June 19, 2019
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The story behind Maine’s Timber Tina and her lumberjack show

Gabor Degre | BDN
Gabor Degre | BDN
Wood chips fly as "Timber" Tina Scheer (left) shows Sam Smith how to prepare a log for the underhand chop during practice for The Great Maine Lumberjack Show in Trenton.

Every summer as my family and I drove back and forth from Acadia National Park, we would pass by the same souvenir stores and lobster pounds that were staples along Route 1A. But there was always one place that I was desperate to visit: Timber Tina’s Great Maine Lumberjack Show in Trenton.

Born and raised in Maine, I knew of the rich logging history of our state and how Maine was the birthplace of the lumberjack legend, Paul Bunyon (sorry Michigan, Minnesota and Wisconsin). But what exactly was a Lumberjack Show?

A few years ago, I finally went and it was nothing like I had expected. A group of Lumber “Jacks” and “Jills”, led by Timber Tina Scheer, then famous to me as the woman from “Survivor: Panama,” demonstrated a number of lumberjack sports from log rolling and log climbing, to ax throwing and crosscut sawing.

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In between events, Timber Tina explained the history of the Maine logging industry and the different tools and materials used to make such a show possible. She taught us the official Lumberjack call “YO-HO,” which my family will use on occasion today.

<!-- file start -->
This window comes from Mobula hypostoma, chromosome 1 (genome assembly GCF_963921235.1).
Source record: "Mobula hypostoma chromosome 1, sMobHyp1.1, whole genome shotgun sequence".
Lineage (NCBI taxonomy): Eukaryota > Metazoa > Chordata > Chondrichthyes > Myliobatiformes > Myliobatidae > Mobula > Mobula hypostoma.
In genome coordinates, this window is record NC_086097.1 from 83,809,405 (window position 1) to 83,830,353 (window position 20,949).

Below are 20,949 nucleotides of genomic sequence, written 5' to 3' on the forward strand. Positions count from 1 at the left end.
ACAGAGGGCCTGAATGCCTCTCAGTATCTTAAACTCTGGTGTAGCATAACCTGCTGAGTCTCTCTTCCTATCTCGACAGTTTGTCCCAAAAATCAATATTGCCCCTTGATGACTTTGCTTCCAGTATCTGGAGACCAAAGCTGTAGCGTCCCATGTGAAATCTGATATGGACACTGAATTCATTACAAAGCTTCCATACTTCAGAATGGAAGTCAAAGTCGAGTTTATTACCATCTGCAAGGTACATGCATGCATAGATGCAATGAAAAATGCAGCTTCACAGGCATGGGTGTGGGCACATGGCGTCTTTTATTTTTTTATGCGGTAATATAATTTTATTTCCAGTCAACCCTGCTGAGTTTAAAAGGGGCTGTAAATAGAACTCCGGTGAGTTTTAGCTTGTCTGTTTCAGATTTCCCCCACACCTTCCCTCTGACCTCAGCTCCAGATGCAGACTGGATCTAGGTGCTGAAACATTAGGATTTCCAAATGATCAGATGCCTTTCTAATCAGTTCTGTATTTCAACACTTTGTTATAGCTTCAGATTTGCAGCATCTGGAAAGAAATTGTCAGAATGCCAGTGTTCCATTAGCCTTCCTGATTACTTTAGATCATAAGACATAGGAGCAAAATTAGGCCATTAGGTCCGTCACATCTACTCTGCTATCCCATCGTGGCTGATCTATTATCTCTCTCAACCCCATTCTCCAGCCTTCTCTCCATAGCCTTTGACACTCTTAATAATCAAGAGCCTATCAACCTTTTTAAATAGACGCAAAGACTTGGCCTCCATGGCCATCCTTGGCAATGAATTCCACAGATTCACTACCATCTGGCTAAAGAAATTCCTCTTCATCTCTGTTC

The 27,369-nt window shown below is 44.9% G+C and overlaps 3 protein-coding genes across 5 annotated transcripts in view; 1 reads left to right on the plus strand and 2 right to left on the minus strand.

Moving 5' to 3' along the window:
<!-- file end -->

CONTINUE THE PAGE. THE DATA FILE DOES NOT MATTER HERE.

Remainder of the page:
Only in Maine can you see a show like this.

Tina Scheer: From Wisconsin to Maine

Scheer grew up in Hayward, Wisconsin, the home of the annual Lumberjack World Championship, which was started in 1960. When Scheer was 7 years old, her mother Joann signed up Scheer and her five older siblings for logging lessons. Those lessons soon turned into a lifelong passion for Scheer.

“As little kids, that’s all we ever did. We would log roll every day, all summer long,” Scheer said.

Forty years ago, Scheer and her two brothers decided to start Scheer’s Lumberjack Show in Hayward. Tina played the “little sister” role in that show for 15 years. They began participating in traveling shows and fairs where their hobby turned into a year-round profession.

The family show, still going on today, expanded and now includes two more shows in Wisconsin, The Great Alaskan Lumberjack Show in Ketchikan, Alaska, and Timber Tina’s Great Maine Lumberjack Show, which Tina started in Trenton in 1996.

Tina’s first experiences with Maine came in the early 1970s, when the Scheers visited Bar Harbor during the summers. With the booming tourism from Acadia National Park, Bar Harbor and the logging history of Maine, Scheer knew growing her business in Trenton was a match for her and purchased 35 acres of land for the project when she left the family show.

Scheer said it took a lot of promotion and dedication to get the show up and running. “I grew up in [the] industry. I took for granted that people would know what [a Lumberjack Show] was.”

One thing that helped get the word out was the STIHL TIMBERSPORTS Series on ESPN. Scheer’s Show served as the host site in 1997, 1998, 2000 and 2001. Announcer Tommy Sanders would also do a Saturday morning block for his show, ESPN Outdoors, from Bar Harbor, Acadia and the surrounding areas, helping to promote the area and the business. Scheer served as Master of Ceremonies for the series for 15 years from 1990 until 2004.

What is a Lumberjack Show?

Gabor Degre | BDN
Gabor Degre | BDN
Participants practice for the season opening of The Great Maine Lumberjack Show in Trenton.

Timber Tina’s Great Maine Lumberjack Show, which runs a little over an hour, showcases 12 different lumberjack sports such as log rolling, underhand chopping, pole climbing, ax throwing crosscut sawing and power hot sawing. Throughout the show, Scheer and her crew explain each sport and how it relates to lumbering in Maine. Between 50 and 250 people attend every show, which run rain or shine.